Exploring Spanish Architecture and Barcelona
To walk around the city of Barcelona is to see centuries of different architectural styles and influences all within a single stroll. Among other things, Barcelona is one of the top destinations for architecture enthusiasts around the world and for people that want to learn Spanish.
But what makes the architecture in Barcelona so special? That’s what we’ll cover in this article, touching on things like
- Barcelona’s long architectural heritage
- Major architectural movements in Barcelona
- Some of Barcelona’s must-see buildings
Keep in mind that the topic of architecture is vast and covers decades of history, so we won’t be covering everything and a lot of it will have to be condensed.
A (Very) Abridged History of Architecture in Barcelona
Barcelona is an old city. A very old city. In fact, the city is so old that archeologists tell us that the area has been inhabited since at least 5000 BCE. Naturally, over that time, the city has taken a lot of influences and experimented with a huge range of styles and building materials.
While Barcelona was under Roman control for a time, the real history of architecture probably starts in the medieval period. During this time the style of gótico catalán took hold as Barcelona became more of an economic and political center. Buildings in this style include the Catedral de la Santa Cruz y Santa Eulalia and the Palau Reial Major.
Later on, the style of renacimiento (Spanish Renaissance) took hold which incorporated more imitation of Greco-roman and classical architecture. This can be seen in buildings like the Palacio de Generalidad de Cataluña.
In the 17th century, the baroque movement began which involved relatively simple forms and lines. This later gave way to neoclasicismo in the 18th and 19th centuries, which was then followed by historicismo in the 19th century.
For most of these styles, the only buildings that are still standing today are either churches or government institutions. Buildings from the baroque period include Basílica de la Mercè and Iglesia de Nuestra Señora de Gracia y San José. Neoclassical architecture is exemplified by buildings like the Llotja de Barcelona and Barcelona City Hall.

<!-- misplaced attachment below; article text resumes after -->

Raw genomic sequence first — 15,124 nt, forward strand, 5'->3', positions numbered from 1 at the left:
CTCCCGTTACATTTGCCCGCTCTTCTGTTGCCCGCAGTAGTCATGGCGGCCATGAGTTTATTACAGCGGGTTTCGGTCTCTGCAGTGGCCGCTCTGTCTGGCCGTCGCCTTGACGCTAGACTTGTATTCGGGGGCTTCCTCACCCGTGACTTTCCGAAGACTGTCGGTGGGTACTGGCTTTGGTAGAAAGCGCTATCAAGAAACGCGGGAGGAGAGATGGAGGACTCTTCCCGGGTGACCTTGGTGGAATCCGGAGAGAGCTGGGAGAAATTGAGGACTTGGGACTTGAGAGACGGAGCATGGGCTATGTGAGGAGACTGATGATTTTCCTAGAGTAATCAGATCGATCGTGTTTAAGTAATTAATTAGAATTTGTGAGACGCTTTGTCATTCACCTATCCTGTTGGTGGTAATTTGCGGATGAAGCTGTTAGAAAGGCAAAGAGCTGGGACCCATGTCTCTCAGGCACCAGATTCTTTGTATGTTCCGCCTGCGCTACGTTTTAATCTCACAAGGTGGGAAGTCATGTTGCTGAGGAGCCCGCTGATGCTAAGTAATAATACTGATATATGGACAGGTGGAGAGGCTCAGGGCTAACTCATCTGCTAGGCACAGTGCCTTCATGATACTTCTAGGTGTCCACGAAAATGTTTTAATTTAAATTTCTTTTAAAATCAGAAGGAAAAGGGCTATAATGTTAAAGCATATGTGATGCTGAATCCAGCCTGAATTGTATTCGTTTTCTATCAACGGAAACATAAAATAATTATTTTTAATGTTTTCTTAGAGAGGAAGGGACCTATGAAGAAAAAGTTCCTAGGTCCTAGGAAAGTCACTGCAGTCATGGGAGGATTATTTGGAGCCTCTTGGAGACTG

The Modern Period and Modernisme
Around the turn of the 20th century, an artistic movement was formed in Barcelona known as modernisme or Catalan modernism. This coincided with the Renaixença cultural movement, which is also known as the Catalan Renaissance which was focused on claiming and presenting a distinctly Catalan identity. Barcelona was the base of the movement, so naturally, a lot of its influences can be seen throughout the city. Today one of the movement’s longest-lasting legacies is its architecture.
In terms of architecture, modernisme preferred the use of curves over straight lines, dynamic shapes, and intentional asymmetry. Decoration and exteriors were often richly decorated with fine detail and involved organic or natural motifs like plant life.
The most famous architect working in the modernisme movement at the time was Antoni Gaudí. His Sagrada Familia remains a global icon of architecture and probably Barcelona’s most famous building.
Other famous buildings of the style include Casa Batlló by Gaudí as well as Castell dels Tres Dragons (Castle of the Three Dragons) by Lluís Domènch i Montaner which takes influence from both medieval and Arab styles as was common in his work.
Numerous architecture works from the modernisme movement are now listed as World Cultural Heritage sites by UNESCO. Among others, these include Sagrada Família and Casa Batlló as well as Palau de la Música Catalana and Parc Güell.
Barcelona Architecture After Modernisme
The twentieth century saw huge changes to Barcelona’s architectural landscape as well. As time passed different schools of thought and movements cropped up, adapted, and influenced each other.
After modernisme, the movement of novecentismo took hold in the 1920s and 1930s. This period saw architects more willingly embrace Mediterranean and Greco-Roman styles. In fact, the movement was so large that it had several sub-currents such as gaudiniano and neobrunelleschiano (named after Gaudí and Brunelleschi). Today one of the most famous novecentismo buildings in Barcelona is Iglesia de Santa María Reina which itself is an example of novecentismo with neo-renaissance elements in Spain and Barcelona.
Since the 1930s there have been several movements that would take whole other articles to do justice to. Some standouts include racionalismo, which was a style focusing on practicality and Escuela de Barcelona which focused on logical, simple lines, and traditional construction materials.
In the twenty-first century, there’s been a movement to combine architecture in the city with environmental sustainability. From the contemporary age, La Torre Agbar by Jean Nouvel is one of the most iconic buildings made during this time. Its towering oval cylinder was partially inspired by Gaudí’s Sagrada Família.